While Vultr does have a backup system for entire system images, this works at the block level, and requires that the backup is restored to a VM before the data can be restored. Additionally, backups are only stored for a short amount of time, and do not provide a true incremental backup solution.
Enter Duplicity - Duplicity builds upon the legendary rsync and provides the ability to store incremental backups along with encrypting the data at rest via GPG. It is Posix compliant, and only transfers deltas between backup runs, thus reducing the overall bandwidth requirement.
sudo apt-get update sudo apt-get install duplicity python-paramiko
sudo yum install duplicity python-paramiko
sudo apt-get update sudo apt-get install ncftp python-paramiko python-pycryptopp lftp python-boto python-dev librsync-dev wget https://launchpad.net/duplicity/0.7-series/0.7.02/+download/duplicity-0.7.02.tar.gz tar xzvf duplicity* cd duplicity* sudo python setup.py install
We have to install from source as the Duplicity package within Debian 7 and Ubuntu 12.04 are broken due to a change in the backend SSH library.
Double check that Duplicity is installed by running:
It should return the following output (version may be different):
The next step is to setup certificate-based authentication for SSH between the backup host and the source host. This will enable the source server to SSH into the backup host without typing in a passphrase. Vultr has a great article which explains how to do this: How Do I Generate SSH Keys.
Let's run a full backup! This will send a full copy of data from the source server to the destination.
duplicity full -v --no-encryption --include="/sourcedir/" --exclude="**" / ssh://user@backupserver:22/destdir/
You can add additional folders by including multiple
--no-encryption specifies that the data is not to be encrypted at the destination. Data will be encrypted during transport as it's passing through the SSH tunnel.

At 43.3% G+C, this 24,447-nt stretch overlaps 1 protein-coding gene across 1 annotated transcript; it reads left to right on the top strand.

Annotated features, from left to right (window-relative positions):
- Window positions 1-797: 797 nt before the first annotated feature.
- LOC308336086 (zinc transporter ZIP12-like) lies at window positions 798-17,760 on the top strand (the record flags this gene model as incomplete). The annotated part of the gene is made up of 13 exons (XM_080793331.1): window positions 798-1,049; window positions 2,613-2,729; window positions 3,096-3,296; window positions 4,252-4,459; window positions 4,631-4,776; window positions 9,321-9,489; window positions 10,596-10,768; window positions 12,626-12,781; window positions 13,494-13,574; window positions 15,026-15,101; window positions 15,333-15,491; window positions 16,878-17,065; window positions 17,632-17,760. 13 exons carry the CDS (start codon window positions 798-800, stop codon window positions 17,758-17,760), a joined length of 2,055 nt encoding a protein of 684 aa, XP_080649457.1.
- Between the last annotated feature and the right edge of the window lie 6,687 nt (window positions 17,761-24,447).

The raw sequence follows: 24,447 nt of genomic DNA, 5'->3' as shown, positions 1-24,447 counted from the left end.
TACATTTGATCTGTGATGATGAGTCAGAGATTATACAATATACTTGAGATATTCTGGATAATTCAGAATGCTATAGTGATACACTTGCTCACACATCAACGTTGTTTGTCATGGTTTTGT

--exclude="**" / option is a trick to backup everything that is only in the include list (and nothing else).
Running an incremental backup is very simple - just change the
full flag to the
duplicity incremental -v --no-encryption --include="/sourcedir/" --exclude="**" / ssh://user@backupserver:22/destdir/
Having to run these commands every time you need a backup is a drag - what if we had scripts to handle it for us?
Run the command.
Add the following content.
#!/bin/bash duplicity full -v --no-encryption --include="/sourcedir/" --exclude="**" / ssh://user@backupserver:22/destdir/
Add the following content.
#!/bin/bash duplicity incremental -v --no-encryption --include="/sourcedir/" --exclude="**" / ssh://user@backupserver:22/destdir/
To make the scripts executable, run the following command.
chmod +x /usr/local/bin/backup-*
Now you can perform a backup by running
backup-incremental from within the shell. Pretty cool!
Let's make the backups automatic! By setting up cron to run the above scripts at specified times, we can make sure that backups are performed at regular intervals.
Run the following command.
Add the following to the bottom of the file.
10 01 * * 1,2,3,4,5,6 backup-incremental 10 01 * * 7 backup-full
This will run a full backup every Sunday at 1:10 AM, and will run incremental backups every other day at 1:10 AM as well.
Godzilla has destroyed Seattle and we need to be able to get the data back from the backup VPS in New York!
duplicity --no-encryption --file-to-restore / ssh://user@backupserver:22/destdir/
If we need to restore data from 3 days ago:
duplicity --no-encryption -t 3D --file-to-restore / ssh://user@backupserver:22/destdir/
-t 3D option means restore a backup from three days ago. Similar options like
-t 1M (for one month ago) or
-t 5H (for 5 hours ago) also work.